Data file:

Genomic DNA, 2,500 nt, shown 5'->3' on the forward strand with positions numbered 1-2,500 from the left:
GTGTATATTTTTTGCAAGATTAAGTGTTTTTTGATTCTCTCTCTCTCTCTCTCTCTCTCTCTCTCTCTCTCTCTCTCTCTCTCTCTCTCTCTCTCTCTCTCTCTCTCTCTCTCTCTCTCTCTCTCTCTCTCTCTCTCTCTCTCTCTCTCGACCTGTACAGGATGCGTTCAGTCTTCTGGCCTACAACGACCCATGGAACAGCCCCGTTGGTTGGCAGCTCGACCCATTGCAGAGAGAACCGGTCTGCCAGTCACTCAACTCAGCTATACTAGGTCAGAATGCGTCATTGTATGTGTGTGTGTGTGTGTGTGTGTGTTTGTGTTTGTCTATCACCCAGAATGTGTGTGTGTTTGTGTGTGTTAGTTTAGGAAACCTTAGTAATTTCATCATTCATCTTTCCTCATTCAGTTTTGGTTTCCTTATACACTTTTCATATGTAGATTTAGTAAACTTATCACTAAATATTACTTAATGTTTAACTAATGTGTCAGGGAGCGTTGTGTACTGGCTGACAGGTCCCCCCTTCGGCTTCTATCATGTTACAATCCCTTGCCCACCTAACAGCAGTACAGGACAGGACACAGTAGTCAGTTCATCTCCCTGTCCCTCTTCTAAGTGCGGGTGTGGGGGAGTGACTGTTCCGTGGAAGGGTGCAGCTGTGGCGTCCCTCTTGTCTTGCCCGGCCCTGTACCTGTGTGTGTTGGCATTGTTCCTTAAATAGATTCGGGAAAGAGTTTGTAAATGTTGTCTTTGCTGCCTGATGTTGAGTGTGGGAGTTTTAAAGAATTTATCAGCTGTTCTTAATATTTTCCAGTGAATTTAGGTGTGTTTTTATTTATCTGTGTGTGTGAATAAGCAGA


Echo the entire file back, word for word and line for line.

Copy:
Genomic DNA, 2,500 nt, shown 5'->3' on the forward strand with positions numbered 1-2,500 from the left:
GTGTATATTTTTTGCAAGATTAAGTGTTTTTTGATTCTCTCTCTCTCTCTCTCTCTCTCTCTCTCTCTCTCTCTCTCTCTCTCTCTCTCTCTCTCTCTCTCTCTCTCTCTCTCTCTCTCTCTCTCTCTCTCTCTCTCTCTCTCTCTCTCGACCTGTACAGGATGCGTTCAGTCTTCTGGCCTACAACGACCCATGGAACAGCCCCGTTGGTTGGCAGCTCGACCCATTGCAGAGAGAACCGGTCTGCCAGTCACTCAACTCAGCTATACTAGGTCAGAATGCGTCATTGTATGTGTGTGTGTGTGTGTGTGTGTGTTTGTGTTTGTCTATCACCCAGAATGTGTGTGTGTTTGTGTGTGTTAGTTTAGGAAACCTTAGTAATTTCATCATTCATCTTTCCTCATTCAGTTTTGGTTTCCTTATACACTTTTCATATGTAGATTTAGTAAACTTATCACTAAATATTACTTAATGTTTAACTAATGTGTCAGGGAGCGTTGTGTACTGGCTGACAGGTCCCCCCTTCGGCTTCTATCATGTTACAATCCCTTGCCCACCTAACAGCAGTACAGGACAGGACACAGTAGTCAGTTCATCTCCCTGTCCCTCTTCTAAGTGCGGGTGTGGGGGAGTGACTGTTCCGTGGAAGGGTGCAGCTGTGGCGTCCCTCTTGTCTTGCCCGGCCCTGTACCTGTGTGTGTTGGCATTGTTCCTTAAATAGATTCGGGAAAGAGTTTGTAAATGTTGTCTTTGCTGCCTGATGTTGAGTGTGGGAGTTTTAAAGAATTTATCAGCTGTTCTTAATATTTTCCAGTGAATTTAGGTGTGTTTTTATTTATCTGTGTGTGTGAATAAGCAGA